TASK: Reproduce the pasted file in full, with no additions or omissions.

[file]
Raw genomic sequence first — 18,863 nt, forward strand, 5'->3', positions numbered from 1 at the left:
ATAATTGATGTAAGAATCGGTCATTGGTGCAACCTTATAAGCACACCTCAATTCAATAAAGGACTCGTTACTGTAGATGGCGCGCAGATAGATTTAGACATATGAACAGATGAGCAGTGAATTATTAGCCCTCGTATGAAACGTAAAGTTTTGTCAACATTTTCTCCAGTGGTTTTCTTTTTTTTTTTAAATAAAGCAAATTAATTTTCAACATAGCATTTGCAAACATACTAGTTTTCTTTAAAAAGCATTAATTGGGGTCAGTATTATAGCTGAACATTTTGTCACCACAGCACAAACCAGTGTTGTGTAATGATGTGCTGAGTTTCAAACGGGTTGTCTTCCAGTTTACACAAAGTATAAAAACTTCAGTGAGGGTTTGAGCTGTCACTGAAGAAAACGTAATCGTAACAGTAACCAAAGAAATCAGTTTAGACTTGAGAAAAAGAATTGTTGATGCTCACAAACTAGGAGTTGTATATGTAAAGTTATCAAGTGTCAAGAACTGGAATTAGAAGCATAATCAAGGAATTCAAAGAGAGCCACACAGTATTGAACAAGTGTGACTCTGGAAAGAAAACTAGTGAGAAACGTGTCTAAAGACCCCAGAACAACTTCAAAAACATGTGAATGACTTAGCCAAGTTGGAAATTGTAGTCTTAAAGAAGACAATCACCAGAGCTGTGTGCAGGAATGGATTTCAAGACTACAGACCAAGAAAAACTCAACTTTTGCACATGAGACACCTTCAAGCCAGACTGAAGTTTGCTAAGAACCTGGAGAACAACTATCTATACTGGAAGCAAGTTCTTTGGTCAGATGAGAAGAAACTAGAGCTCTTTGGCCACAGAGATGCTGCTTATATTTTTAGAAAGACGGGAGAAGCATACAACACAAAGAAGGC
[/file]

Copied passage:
Raw genomic sequence first — 18,863 nt, forward strand, 5'->3', positions numbered from 1 at the left:
ATAATTGATGTAAGAATCGGTCATTGGTGCAACCTTATAAGCACACCTCAATTCAATAAAGGACTCGTTACTGTAGATGGCGCGCAGATAGATTTAGACATATGAACAGATGAGCAGTGAATTATTAGCCCTCGTATGAAACGTAAAGTTTTGTCAACATTTTCTCCAGTGGTTTTCTTTTTTTTTTTAAATAAAGCAAATTAATTTTCAACATAGCATTTGCAAACATACTAGTTTTCTTTAAAAAGCATTAATTGGGGTCAGTATTATAGCTGAACATTTTGTCACCACAGCACAAACCAGTGTTGTGTAATGATGTGCTGAGTTTCAAACGGGTTGTCTTCCAGTTTACACAAAGTATAAAAACTTCAGTGAGGGTTTGAGCTGTCACTGAAGAAAACGTAATCGTAACAGTAACCAAAGAAATCAGTTTAGACTTGAGAAAAAGAATTGTTGATGCTCACAAACTAGGAGTTGTATATGTAAAGTTATCAAGTGTCAAGAACTGGAATTAGAAGCATAATCAAGGAATTCAAAGAGAGCCACACAGTATTGAACAAGTGTGACTCTGGAAAGAAAACTAGTGAGAAACGTGTCTAAAGACCCCAGAACAACTTCAAAAACATGTGAATGACTTAGCCAAGTTGGAAATTGTAGTCTTAAAGAAGACAATCACCAGAGCTGTGTGCAGGAATGGATTTCAAGACTACAGACCAAGAAAAACTCAACTTTTGCACATGAGACACCTTCAAGCCAGACTGAAGTTTGCTAAGAACCTGGAGAACAACTATCTATACTGGAAGCAAGTTCTTTGGTCAGATGAGAAGAAACTAGAGCTCTTTGGCCACAGAGATGCTGCTTATATTTTTAGAAAGACGGGAGAAGCATACAACACAAAGAAGGC